Complexity isn’t all it’s cracked up to be. Today’s world glorifies complex problems, complex schedules, and complex algorithms. And all too often, we apply the same glorification to complexity in our personal lives:
“If my life is complex, then it’s important.”
“If my life is complex, then it’s interesting.”
“Complexity is a sign of intelligence.”
The truth, however, is that complexity hurts individuals, organizations, and even society as a whole, in more ways than one. That’s why it’s important to dissolve complexity and make room for something else.
You have to receive simplicity.
What is simplicity?
When you look up definitions for simplicity, several different words will jump out at you: plain, natural, straightforward, uncomplicated.
But of all the words that can be used to define simplicity, there’s one that I find particularly meaningful: ease.
Simplicity is ease. It’s refusing to let the simple things you know to be true get bogged down by superfluous questions or by the criticism of others. It’s pursuing the simple solution—the one that comes to you first—instead of insisting there must be a “better” way.
There’s a story that’s often circulated about the space race between the American and Russian space programs.
The Americans were looking for a pen that could write in space, since all pens at the time relied on gravity, and would obviously not work in a zero-gravity environment. After spending hundreds of man hours and millions of dollars, they finally did it. Their new super-pen could write in space, underwater, upside down, and on any surface.
Meanwhile, the Russians used pencils.
Now, the validity of this story has since been proven false. (After all, easily-broken pencils were not ideal for space life, either.) However, it offers a powerful lesson that sometimes, the answer is unexpectedly, wonderfully, simple.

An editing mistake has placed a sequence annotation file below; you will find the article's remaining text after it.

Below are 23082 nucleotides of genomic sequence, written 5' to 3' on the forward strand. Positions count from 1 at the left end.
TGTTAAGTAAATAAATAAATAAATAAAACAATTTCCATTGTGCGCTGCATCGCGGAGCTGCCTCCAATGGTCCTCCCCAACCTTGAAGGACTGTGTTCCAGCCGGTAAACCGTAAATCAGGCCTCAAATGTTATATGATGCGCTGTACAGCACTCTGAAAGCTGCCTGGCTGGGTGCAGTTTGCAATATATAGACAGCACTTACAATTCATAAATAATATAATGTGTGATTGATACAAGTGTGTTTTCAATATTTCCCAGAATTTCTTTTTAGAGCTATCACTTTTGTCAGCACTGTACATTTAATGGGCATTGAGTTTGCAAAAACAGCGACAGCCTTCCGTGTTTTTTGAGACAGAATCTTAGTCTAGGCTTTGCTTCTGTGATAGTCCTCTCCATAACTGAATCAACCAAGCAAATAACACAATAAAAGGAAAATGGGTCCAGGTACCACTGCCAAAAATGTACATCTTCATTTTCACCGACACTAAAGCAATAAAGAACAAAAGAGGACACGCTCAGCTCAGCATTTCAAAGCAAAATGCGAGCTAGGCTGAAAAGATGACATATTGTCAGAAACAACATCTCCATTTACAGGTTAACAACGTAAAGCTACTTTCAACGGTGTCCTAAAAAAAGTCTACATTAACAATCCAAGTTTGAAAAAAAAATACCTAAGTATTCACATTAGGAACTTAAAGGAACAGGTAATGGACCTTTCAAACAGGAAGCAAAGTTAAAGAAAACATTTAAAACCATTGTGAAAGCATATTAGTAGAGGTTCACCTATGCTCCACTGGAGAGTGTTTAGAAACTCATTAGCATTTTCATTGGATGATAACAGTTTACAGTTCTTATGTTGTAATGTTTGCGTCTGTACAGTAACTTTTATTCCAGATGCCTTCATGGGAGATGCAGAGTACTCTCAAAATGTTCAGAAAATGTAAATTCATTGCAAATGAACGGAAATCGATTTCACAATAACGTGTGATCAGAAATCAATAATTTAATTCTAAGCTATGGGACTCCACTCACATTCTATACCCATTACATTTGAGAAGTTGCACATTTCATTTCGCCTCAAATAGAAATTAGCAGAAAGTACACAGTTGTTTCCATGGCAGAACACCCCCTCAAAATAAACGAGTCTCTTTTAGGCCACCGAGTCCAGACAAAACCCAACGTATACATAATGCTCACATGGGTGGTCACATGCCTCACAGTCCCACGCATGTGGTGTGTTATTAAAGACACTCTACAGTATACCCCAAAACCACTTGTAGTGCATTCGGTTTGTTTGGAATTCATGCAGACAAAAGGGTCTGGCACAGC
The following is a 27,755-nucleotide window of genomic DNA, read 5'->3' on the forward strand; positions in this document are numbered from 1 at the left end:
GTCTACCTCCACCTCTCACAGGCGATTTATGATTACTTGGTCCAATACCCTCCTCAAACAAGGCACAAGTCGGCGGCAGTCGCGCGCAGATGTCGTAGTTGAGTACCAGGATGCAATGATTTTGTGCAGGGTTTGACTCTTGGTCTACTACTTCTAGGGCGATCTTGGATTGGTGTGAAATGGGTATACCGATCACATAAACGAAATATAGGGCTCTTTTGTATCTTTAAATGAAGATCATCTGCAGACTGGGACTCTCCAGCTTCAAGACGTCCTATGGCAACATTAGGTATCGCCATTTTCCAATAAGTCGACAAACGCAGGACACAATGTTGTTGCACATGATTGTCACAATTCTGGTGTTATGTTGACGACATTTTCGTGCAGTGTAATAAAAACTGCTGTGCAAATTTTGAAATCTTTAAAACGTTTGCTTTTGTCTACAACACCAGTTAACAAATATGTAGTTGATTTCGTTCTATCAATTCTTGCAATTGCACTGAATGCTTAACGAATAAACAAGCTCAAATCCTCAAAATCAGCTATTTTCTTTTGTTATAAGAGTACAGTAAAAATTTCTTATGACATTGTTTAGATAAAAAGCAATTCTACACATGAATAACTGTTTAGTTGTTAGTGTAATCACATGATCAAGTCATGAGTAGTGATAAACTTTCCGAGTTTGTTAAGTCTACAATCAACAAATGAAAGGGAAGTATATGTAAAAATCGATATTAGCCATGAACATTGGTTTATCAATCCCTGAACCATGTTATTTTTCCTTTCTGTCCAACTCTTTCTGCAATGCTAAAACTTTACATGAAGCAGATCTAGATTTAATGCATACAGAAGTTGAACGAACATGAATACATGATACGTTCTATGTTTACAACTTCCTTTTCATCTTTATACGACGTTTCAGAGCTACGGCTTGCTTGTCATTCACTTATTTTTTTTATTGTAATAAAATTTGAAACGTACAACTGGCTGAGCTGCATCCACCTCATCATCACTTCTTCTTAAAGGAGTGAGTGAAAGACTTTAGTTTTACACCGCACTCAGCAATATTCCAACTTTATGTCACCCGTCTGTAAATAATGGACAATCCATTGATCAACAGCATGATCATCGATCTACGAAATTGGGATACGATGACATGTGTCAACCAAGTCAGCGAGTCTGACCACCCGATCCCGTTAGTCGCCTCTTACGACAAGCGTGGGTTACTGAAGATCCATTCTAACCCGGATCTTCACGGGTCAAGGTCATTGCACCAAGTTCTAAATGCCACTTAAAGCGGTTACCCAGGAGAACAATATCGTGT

My brush with simplicity
In our post about dissolving complexity, I talked about my weight loss journey and how I refused to make it more complicated than it needed to be.
What does simplicity look like when it comes to losing weight?
Eat fewer calories than you burn. Period.
People that go to extreme (or even dangerous) lengths to lose weight—who track protein and carbs and sugars and nutrients like their lives depended on it, who drink water with lemon and cayenne pepper for three days straight, who try diet after diet trying to find the magic “something” that will work for them—they are making it more complicated than it needs to be.
Again: if you want to lose weight, eat fewer calories than you burn. Period.
Now, it might take some research to help you do this effectively. You might have to learn about what foods make you feel fuller, so you don’t snack so often. You might have to take into account food sensitivity. It might require you to rearrange your schedule so you can fit exercise in a few times a week.